CableCard Card Tuners On The Way


We were momentarily excited when we heard that CableCARD compatible tuners will be available for purchase by the end of the year. A card like this would allow you to hook up your digital cable to your computer and record programs natively. This has been possible for a long time with analog cable and PVR software such as MythTV. Up to this point, recording digital cable has required a dedicated cable box and workarounds to allow the computer to change channels.

Wait a minute though, the announcement was made by Microsoft? Indeed. Microsoft has been making a big push into the home theater PC market with Media Center. Redmond’s PVR offering is also limited to recording analog television;opening up digital would expand the marketplace for them. But here’s where it gets hairy: if you read the Microsoft announcement, TV shows flagged as CF (copy freely) are the only ones that can be recorded.

So, if we have this right:  you shell out money for a new tuner then you pay more for the rental of the CableCARD. Both of these expenditures are on top of a digital cable subscription. And yet you can only record shows marked with a “Copy Freely” flag. Who makes the decision on which shows we can pay to record?

35 thoughts on “CableCard Card Tuners On The Way

  1. HAHAHAHAHAHAHAHA. After working with Cablecards for famous fiber optic tv company, I wouldn’t touch them with a 1000 mile pole. Just too flaky losing channels and telling users to upgrade the TV firmware to make them work.

  2. ATI’s OCUR has been around for quite a while, however un-open source friendly it has been. CableCARDS are nothing new, nearly all HDTVs ought to have support for them, it’s just the damn cable companies don’t explicitly offer CableCARDs.

  3. who cares, online entertainment is so much better, I go when I want to watch and then watch only what I want to see, no schedule conflicts, no ooops I forgot to record it so I can’t watch it, just what I want when I want, and if I can’t find it free then I use my netflix, no thanks Microsoft I don’t need you for my entertainment, but thanks for all the shotty products cuz I get paid to fix them..

  4. Actually, any program can be recorded. Only those marked CF and be viewed on on computers other than the computer that recorded it. But any show can be recorded and viewed on that computer or an extender. And the products have been around for a few years, they are just relaxing the DRM now and dropping the OEM only requirement. Still not where we want it to be, but a much better option than any other PVR programs out there.

  5. As soon as it is recorded, and can be viewed, on a computer under your control, it can be viewed on any. In order to view the video, it must be stored in the clear at some point in memory; therefore, with root access, and proper kernel facilities, the plain video can be extracted. It may be tricky, yes, but possible.

    DRM is fundamentally flawed, both technically and morally. However, despite this, it is no less of a nuisance.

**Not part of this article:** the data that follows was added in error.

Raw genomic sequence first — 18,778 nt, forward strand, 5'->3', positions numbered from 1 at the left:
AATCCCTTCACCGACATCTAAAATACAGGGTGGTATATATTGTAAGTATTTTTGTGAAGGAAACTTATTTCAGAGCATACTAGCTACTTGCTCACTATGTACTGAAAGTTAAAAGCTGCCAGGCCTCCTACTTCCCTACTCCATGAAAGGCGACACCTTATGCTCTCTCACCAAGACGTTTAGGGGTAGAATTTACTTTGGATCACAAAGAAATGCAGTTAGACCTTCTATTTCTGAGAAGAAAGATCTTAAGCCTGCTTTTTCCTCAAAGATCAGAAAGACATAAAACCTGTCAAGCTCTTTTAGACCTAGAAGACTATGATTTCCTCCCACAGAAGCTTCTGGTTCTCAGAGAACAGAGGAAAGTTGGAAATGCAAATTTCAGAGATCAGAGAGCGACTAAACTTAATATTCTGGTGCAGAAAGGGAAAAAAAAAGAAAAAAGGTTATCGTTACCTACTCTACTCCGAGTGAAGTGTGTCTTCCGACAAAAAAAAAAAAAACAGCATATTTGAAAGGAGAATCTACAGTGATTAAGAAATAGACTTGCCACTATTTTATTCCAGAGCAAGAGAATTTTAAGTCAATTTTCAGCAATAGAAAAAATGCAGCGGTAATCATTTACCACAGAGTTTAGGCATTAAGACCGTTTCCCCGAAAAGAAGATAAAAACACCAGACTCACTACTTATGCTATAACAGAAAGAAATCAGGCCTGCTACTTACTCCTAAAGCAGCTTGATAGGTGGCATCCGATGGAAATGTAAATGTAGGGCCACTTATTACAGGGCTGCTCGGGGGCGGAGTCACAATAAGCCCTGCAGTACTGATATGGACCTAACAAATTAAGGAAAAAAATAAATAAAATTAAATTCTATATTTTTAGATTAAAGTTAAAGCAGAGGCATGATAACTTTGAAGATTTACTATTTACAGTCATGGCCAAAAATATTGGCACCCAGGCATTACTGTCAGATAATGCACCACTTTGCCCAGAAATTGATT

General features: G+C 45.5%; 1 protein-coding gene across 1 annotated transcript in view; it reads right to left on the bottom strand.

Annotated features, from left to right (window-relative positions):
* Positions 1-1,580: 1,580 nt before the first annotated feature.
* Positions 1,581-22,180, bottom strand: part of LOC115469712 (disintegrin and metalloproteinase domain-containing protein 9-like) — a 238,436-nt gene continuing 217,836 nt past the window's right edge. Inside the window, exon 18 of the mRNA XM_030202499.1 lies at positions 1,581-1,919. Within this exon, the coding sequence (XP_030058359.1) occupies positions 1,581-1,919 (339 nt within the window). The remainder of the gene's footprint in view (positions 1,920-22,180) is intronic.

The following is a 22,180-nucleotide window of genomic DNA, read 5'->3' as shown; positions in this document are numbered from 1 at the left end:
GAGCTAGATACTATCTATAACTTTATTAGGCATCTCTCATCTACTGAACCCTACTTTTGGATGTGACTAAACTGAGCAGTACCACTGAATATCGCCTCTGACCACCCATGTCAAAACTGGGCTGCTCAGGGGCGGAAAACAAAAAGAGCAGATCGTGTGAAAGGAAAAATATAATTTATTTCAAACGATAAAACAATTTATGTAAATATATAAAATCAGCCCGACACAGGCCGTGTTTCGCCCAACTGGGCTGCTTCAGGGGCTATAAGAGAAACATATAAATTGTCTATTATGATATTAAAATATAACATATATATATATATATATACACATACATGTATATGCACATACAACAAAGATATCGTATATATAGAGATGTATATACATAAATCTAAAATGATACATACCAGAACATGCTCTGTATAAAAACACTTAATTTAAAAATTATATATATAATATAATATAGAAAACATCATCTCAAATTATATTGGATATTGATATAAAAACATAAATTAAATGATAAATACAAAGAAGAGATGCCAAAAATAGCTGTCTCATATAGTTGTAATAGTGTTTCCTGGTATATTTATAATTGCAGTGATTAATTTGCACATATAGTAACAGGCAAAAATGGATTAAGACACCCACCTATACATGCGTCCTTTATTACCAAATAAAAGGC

6. Haven’t we been able to watch digital telly on PCs for, well, ages? I’ve got a USB DVB-T tuner attached to my PC (under £15 from Amazon), and it uses Microsoft’s standard BDA drivers so works in a wide number of free and commercial apps (including Microsoft’s own Media Center). USB DVB-C tuners are also available. Admittedly we’re a little technologically backwards in the UK still, only doing SD MPEG-2 over DVB-T (the Aussies offer HD MPEG-4 over DVB-T).

  7. “Who makes the decision on which shows we can pay to record?”

    The company who owns the program, of course.

    Your technical skill may vary, and if you can find a way to bypass/over-ride the copy protection flags and get away with it, well then more power to you.

    If you get caught however… You might have to pay a fine, spend some time, or get a job offer.

    You’ll have to let me know how that works out for you.

  8. @ Ben Ryves I think you’re missing the point that this is how bass-ackwards we do things here in the states. We’d love to have portable DVB viewing devices like Europe has, but we are just barely getting our broadcast digital TV conversion mess sorted out.

  9. @FreeTheLoader
    Read all the links.

    “NOTICE: Anyone who has landed here thinking that Linux is already running on the new Nanos, this is not yet the case! Some ignorant Hackaday author has started this rumor.”

  10. “Aren’t CardBus cards (pictured) going the way of the dinosaur?”

    The single stream cards sort of boot as pcmcia cards then switch into a non standard mode (the video stream passes thru them on non standard wires, only control and meta data goes over the vaguely pcmcia compatible bus).

    The multi stream cards can act as single stream cards but really like to boot in their own separate world that looks nothing like any normal pcmcia card and when doing multi stream stuff are completely incompatible – they do use the same connectors though ….

  11. If you are in a market that analong will be switching to DTA on comcast you are in luck. You get yourself a Mythtv box and a good QAM tuner. because the little DTA boxes cant descramble, all the QAM’s have to be in the clear and there is a data stream that Myth can read to map the 109.2 channel to 23.. works great and you get everything but the useless HBO,Skinemax, and pay per view. as well as you dont get the garbage upper digital tier. (Oh boy, 37 home shopping networks!)